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Hurricane Harvey and the inevitable question of climate change

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It’s been more than three days since Hurricane Harvey made landfall in Texas, but the record-shattering deluge it unleashed still isn’t over. Houston, America’s fourth-largest city, and parts of southeastern Texas are being pounded by continuing rains, and the storm has triggered a new emergency in the neighboring state of Louisiana. At least nine deaths related to the storm have been reported, tens of thousands have been driven from their homes, and federal authorities estimate that close to half a million people will seek disaster assistance.

Various U.S. government officials described the impact of Hurricane Harvey with apocalyptic superlatives. “We are seeing catastrophic flooding,” said Louis W. Uccellini, the director of the National Weather Service, who warned that the waters would be slow to recede. His agency’s models showed the Brazos River, which runs southwest of Houston, rising some 59 feet by Tuesday.

“A flood of this magnitude is an 800-year event, and it exceeds the design specification of our levees,” said Fort Bend County Judge Robert Hebert in a statement Monday.  William “Brock” Long, the administrator of the Federal Emergency Management Agency, had similar comments: “We have not seen an event like this,” he said on Monday. “You could not draw this forecast up. You could not dream this forecast up.”

Right now, the focus is on ongoing relief and recovery efforts, boosted in part by a heartwarming mobilization of civilian volunteers. But the specter of climate change can’t be ignored. Climate change may not have “caused” Hurricane Harvey, but it seems likely that warming temperatures — the consequence of man-made greenhouse gases trapping heat in the atmosphere — exacerbated the storm conditions.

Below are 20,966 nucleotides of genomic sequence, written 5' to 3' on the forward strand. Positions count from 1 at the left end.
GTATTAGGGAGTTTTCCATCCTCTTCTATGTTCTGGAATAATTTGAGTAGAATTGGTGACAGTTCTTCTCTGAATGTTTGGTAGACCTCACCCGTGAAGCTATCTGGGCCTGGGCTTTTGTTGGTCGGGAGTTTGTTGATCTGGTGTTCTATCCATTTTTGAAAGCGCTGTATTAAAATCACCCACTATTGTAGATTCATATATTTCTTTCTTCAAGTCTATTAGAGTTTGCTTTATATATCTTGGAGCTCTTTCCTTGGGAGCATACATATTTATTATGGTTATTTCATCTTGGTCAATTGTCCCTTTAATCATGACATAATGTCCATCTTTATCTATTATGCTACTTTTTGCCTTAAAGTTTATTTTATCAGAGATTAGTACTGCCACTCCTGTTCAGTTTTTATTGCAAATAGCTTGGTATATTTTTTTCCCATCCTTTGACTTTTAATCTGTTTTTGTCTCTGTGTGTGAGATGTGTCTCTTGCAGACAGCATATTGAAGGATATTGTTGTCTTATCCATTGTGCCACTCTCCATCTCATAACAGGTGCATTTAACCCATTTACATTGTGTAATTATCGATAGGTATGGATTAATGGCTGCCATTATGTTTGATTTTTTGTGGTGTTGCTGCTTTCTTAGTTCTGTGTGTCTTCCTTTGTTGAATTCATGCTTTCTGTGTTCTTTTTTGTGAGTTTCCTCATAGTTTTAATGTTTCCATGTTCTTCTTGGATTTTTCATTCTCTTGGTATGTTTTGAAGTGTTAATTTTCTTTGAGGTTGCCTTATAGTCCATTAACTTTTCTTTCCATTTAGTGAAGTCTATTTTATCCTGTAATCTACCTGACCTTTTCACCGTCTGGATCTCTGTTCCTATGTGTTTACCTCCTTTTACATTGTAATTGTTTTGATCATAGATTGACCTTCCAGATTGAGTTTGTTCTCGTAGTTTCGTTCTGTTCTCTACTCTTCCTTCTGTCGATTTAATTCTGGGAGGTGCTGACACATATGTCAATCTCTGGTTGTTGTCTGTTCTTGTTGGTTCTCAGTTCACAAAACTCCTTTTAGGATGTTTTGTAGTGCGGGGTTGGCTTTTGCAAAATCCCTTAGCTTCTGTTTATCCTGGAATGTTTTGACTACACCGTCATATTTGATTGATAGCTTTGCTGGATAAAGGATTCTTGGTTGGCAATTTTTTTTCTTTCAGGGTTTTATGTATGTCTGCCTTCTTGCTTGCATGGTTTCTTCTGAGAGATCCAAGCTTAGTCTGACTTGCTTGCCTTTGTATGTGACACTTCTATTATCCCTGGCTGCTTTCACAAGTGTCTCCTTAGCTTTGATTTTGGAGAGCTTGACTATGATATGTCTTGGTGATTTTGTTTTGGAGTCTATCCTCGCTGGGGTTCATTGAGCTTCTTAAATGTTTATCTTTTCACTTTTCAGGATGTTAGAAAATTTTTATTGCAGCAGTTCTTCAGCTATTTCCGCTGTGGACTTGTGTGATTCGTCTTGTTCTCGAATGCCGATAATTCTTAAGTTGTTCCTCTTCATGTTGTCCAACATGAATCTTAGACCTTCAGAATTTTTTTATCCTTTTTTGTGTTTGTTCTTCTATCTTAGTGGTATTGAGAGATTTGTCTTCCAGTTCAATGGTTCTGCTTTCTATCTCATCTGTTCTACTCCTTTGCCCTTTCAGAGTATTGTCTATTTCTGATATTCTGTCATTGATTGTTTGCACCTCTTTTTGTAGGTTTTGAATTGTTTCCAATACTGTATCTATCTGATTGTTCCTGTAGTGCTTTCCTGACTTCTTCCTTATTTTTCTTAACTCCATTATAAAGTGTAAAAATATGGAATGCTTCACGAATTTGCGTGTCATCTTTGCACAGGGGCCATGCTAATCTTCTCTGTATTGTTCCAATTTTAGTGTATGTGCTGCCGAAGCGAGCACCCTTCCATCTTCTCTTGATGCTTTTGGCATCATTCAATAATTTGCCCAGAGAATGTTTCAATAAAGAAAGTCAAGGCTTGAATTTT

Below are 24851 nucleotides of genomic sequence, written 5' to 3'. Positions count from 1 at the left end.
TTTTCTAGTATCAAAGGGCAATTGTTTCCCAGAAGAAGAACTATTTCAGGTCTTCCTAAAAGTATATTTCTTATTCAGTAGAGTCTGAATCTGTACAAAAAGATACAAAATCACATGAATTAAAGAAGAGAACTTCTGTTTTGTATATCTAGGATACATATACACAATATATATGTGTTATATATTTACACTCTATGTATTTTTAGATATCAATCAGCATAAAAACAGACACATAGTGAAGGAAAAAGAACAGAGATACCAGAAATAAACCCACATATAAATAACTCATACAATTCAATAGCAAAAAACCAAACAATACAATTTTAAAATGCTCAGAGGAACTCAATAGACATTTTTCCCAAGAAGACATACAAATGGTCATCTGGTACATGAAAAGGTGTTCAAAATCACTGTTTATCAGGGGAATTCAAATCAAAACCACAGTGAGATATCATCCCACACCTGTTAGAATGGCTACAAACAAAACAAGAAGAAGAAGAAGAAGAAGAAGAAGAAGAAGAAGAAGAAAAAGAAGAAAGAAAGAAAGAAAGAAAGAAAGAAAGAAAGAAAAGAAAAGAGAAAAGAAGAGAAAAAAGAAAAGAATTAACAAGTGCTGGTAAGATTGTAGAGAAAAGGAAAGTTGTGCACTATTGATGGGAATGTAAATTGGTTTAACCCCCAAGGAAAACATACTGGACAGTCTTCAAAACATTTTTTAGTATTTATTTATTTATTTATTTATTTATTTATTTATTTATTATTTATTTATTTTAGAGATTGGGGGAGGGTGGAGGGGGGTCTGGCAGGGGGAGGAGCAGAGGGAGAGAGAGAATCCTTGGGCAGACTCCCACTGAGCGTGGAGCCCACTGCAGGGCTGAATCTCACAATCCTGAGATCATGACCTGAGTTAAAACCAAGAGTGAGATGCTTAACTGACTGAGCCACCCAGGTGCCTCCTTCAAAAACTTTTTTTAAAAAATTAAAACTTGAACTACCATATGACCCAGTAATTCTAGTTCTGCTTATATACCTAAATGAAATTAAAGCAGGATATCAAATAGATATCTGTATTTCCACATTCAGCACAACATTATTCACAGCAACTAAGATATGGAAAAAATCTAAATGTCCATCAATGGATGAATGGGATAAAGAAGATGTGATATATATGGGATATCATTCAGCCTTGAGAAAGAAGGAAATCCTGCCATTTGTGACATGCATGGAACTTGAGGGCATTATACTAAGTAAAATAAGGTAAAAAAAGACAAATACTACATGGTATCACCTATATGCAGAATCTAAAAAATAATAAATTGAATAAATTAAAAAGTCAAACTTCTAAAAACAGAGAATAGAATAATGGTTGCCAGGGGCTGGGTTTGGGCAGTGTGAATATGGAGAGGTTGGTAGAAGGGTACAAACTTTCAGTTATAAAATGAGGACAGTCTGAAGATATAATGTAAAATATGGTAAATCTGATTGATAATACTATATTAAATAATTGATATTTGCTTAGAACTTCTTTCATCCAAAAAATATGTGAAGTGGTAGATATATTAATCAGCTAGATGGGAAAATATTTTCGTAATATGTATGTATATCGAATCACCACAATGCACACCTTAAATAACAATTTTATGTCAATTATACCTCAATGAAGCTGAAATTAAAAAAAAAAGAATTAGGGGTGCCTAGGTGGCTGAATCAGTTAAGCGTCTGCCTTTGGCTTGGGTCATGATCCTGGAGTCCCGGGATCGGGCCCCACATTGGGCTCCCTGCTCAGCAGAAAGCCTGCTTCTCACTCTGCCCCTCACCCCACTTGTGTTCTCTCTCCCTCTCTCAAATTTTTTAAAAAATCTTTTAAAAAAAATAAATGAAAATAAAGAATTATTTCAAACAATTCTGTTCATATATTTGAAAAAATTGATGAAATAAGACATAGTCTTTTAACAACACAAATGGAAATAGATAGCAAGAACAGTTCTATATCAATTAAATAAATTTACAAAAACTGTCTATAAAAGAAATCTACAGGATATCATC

My colleague Chris Mooney outlined a number of ways in which this happens: Warmer temperatures in the ocean created an increase in atmospheric moisture, leading to the massive rainfall currently hitting southeastern Texas; rising sea levels contributed to a stronger storm surge that flooded Houston; a warmer climate makes storms more intense before they make landfall.

Penn State climate scientist Michael Mann also pointed to the influence of human-caused climate change on the storm’s unusual movement. Unlike most hurricanes, Harvey stalled near the coast instead of moving inland, meaning Houston was pounded by continuous downpours. Mann blamed that phenomenon on “weak prevailing winds, which are failing to steer the storm off to sea” — a consequence predicted by climate-change models.

Areas around the world are facing an increased threat of flooding. Here's why. (Video: Monica Akhtar/The Washington Post)

According to climate scientists, such extreme weather events — the proverbial “once-in-a-century” hurricane — will become only more common as the planet warms. That forecast is all the more conspicuous when you consider President Trump’s pronounced climate skepticism and his administration’s decision to withdraw the United States from the Paris accord earlier this year.